The best LG TVs are usually OLED TVs for one simple reason – the company has been the main driver behind the development and production of this self-emissive display technology. In fact, regardless of which brand of OLED TV you choose, the panel will have been manufactured by LG.
As a result LG’s other strengths sometimes get overlooked, and although our list of the overall best TVs unsurprisingly contains a number of LG OLEDs, our guide to the best 8K TVs also features an LG LED TV that offers the most affordable option when it comes to enjoying 8K.
LG doesn’t just offer high-end TVs either, there’s an extensive line-up up of mid-range and entry-level models that often include features filtered down from further up the range, including some of the best OLED TVs for less than you might think. As a result the brand frequently features in our guides to the best TVs under £1000, and best TVs under £500.
Just below you’ll find a quick guide to the best TVs in LG’s current range for different budget levels, then we’ll jump into our bigger list covering more models to fit different needs. That list isn’t just in order from top model to cheapest – we’ve picked out TVs we think offer the best balance of performance to price, and have made suggestions for different budget levels.
Finally, don’t forget our list of the best soundbars of 2021 – they can deliver improved sound quality – regardless of budget – making them the perfect sonic upgrade for your new LG TV.
What is the best LG TV?
Overall, the best LG TV when it comes to sheer picture quality is the LG G2, which features the best OLED screen we've seen so far. It's simply stunning, and it's got a gorgeous design that's ideal for wall-mounting.
The G2 is pretty pricey, though, so our top LG TV pick for most people is the LG C1, which delivers an unbeatable combination of features, performance and price – especially following some major price cuts.
Our pick of the budget LG models is the LG UP77, a 4K TV that represents remarkable value within the company’s LED line-up. The competitive pricing is combined with the impressively comprehensive webOS smart system, good HDR performance, and super-low input lag.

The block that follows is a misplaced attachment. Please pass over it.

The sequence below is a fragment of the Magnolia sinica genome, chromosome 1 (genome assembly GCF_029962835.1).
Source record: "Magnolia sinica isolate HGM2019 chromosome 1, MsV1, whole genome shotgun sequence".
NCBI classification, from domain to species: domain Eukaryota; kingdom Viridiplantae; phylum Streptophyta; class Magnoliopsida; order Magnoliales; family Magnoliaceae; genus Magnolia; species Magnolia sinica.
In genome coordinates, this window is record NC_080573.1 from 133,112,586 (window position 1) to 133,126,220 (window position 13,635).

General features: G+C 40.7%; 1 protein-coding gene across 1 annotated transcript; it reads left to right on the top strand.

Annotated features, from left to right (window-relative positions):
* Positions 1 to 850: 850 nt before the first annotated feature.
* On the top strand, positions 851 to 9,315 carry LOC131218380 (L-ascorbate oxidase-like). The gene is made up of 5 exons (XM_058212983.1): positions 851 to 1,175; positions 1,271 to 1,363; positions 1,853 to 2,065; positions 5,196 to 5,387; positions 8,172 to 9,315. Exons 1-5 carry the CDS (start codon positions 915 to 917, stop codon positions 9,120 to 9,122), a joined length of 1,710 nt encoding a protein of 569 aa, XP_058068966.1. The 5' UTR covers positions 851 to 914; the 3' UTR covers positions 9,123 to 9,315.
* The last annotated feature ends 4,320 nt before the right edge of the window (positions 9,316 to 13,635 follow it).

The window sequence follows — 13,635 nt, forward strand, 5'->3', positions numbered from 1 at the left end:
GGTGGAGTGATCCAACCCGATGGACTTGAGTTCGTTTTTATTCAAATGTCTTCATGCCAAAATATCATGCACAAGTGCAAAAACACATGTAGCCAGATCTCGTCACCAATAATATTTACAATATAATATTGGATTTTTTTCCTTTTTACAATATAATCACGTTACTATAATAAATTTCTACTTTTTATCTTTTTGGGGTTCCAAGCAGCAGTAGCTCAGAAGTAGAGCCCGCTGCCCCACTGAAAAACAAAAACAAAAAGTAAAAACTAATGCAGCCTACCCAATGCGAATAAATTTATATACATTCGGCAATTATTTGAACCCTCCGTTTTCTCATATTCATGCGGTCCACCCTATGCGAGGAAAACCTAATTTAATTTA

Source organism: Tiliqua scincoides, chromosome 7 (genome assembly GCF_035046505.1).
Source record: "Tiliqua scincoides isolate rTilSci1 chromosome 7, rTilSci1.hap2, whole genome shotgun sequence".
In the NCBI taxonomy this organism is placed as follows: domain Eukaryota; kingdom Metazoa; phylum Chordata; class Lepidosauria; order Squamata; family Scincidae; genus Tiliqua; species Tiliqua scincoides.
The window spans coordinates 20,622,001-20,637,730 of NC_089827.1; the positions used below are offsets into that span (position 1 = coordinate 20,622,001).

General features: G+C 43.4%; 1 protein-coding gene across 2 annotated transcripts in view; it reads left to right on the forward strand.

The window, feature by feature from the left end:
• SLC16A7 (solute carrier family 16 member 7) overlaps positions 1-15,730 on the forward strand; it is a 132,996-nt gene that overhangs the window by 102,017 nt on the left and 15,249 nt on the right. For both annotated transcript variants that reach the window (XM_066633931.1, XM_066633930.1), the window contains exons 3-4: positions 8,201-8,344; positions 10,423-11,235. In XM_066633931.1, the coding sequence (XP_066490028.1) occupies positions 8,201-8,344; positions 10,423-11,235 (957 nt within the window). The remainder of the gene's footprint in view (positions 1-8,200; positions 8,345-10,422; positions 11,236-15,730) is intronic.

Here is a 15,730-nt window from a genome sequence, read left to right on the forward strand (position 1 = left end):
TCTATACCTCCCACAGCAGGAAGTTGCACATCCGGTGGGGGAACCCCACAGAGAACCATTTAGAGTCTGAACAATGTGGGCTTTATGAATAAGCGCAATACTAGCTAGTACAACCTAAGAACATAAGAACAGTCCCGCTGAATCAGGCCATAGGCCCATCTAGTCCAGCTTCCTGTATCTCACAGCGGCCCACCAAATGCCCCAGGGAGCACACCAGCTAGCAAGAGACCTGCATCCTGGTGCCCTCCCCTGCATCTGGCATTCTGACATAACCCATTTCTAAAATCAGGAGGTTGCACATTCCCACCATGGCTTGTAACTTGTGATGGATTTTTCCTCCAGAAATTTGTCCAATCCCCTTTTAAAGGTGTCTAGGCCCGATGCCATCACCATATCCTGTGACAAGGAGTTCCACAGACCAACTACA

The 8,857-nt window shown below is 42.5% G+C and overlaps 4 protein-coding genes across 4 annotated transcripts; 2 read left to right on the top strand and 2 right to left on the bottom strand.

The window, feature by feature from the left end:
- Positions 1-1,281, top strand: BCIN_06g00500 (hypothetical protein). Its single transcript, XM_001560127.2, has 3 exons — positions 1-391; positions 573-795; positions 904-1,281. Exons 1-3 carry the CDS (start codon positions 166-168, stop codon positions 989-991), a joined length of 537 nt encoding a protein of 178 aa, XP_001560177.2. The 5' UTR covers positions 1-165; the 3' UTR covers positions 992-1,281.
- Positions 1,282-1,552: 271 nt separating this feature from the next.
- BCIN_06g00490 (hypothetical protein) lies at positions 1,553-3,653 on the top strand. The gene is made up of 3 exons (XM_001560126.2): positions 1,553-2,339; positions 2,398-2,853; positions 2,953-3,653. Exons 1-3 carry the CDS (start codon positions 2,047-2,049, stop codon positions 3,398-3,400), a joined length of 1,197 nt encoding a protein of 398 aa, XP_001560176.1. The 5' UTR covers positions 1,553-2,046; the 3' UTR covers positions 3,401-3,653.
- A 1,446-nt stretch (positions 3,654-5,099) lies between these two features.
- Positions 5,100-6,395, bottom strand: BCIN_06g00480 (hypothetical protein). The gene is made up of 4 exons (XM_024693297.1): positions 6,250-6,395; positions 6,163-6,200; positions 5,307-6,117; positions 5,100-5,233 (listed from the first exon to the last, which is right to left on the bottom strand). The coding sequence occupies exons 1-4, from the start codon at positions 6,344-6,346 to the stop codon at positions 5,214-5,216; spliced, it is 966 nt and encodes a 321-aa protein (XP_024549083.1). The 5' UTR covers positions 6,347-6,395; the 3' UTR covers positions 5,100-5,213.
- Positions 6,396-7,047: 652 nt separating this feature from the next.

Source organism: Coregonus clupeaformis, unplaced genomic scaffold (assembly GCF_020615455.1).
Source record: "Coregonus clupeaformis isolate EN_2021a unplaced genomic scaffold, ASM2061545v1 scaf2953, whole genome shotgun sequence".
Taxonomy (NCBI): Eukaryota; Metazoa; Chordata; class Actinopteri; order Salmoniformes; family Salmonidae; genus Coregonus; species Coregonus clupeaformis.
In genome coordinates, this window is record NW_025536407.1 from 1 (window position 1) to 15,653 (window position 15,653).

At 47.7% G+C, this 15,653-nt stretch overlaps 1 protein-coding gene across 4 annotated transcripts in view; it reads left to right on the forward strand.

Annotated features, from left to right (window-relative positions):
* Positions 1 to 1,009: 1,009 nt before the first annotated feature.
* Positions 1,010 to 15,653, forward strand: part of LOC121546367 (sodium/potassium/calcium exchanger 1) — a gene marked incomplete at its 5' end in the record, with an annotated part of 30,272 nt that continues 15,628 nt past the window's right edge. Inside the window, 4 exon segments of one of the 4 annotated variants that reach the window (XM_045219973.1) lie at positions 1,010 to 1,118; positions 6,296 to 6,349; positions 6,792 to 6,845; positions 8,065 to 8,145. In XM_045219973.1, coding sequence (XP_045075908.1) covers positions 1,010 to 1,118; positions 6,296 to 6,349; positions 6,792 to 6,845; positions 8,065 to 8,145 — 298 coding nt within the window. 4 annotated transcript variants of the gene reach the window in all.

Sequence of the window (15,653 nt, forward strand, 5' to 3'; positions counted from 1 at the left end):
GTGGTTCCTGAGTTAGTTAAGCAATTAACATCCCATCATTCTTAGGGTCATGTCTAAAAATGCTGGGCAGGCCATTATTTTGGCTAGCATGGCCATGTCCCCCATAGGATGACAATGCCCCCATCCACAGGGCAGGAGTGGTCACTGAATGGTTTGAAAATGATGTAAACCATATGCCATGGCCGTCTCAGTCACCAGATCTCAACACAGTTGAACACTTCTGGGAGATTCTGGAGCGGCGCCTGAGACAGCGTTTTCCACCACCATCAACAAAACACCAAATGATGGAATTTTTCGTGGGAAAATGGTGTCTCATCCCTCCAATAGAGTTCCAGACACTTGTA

The best LG TVs of 2022: the list
The LG G2 is highest-end OLED TV from LG's 2022 range, and it features the brightest screen in any LG OLED so far, delivering up to 950 nits of HDR brightness compared to more like 700 from the LG C1. But it still delivers the perfect black levels and per-pixel precision contrast control that OLED is famed for. And that's not in some super-vibrant mode that nobody ever uses: that's in Filmmaker mode, which is the most sedate and realistic option.
As a result of the panel tech and LG's next-gen processing, image quality really is best-in-class. In our full LG G2 review, we said "Once you combine this with OLED’s pixel-precision and LG’s class-leading dynamic tone mapping, you have some of the best HDR images we’ve ever seen. The colours are also bright and vibrant, with the LG reaching 99% of the DCI-P3 colour space used for HDR… you get sharp and detailed images regardless of the original resolution of the content. The motion handling is also impressive."
We also found its built-in speakers to be surprisingly effective for such a uniformly thin TV, and with four HDMI 2.1 ports, it's something of a gamer's dream too.
The downsides are that it's designed for wall-mounting, and comes with a flush wall bracket instead of any kind of stand. You can buy feet or and 'Gallery' floorstand for it, but it's an extra cost on an already pricey screen.
When it comes to TVs, size does matter, and while not everyone can squeeze a 77-inch OLED into their lounge, the reality is that many struggle to accommodate even a 55-inch model. Thankfully LG offers 48-inch versions of the C1 (as well as the A1), and if you want maximum performance from minimum space, then this is the best LG TV for you. Of course, it's excellent at other sizes too.
The LG C1 is a sweet spot in the manufacturer’s OLED line-up, and while it might not have the G1’s brighter ‘evo’ panel, it has just about everything else. That means you get HDMI 2.1 with eARC, 4K 120Hz, VRR, and ALLM, plus the C1 also works with Freesync and G-Sync. So this OLED TV is ideal for anyone who wants a screen for gaming… but it's processing just as advanced as LG's highest-end 4K TVs, meaning that's wonderful with movies too.
The C1 also includes Dolby Atmos and LG’s AI Sound Pro, which means you get a virtual height challenge with immersive audio, although like most modern TVs, built-in sound isn’t its strong point. As with all of LG’s TVs there’s no HDR10+, but you get all the other HDR formats. So whatever your desired screen size, this capable LG OLED has you covered – here's our full LG C1 review.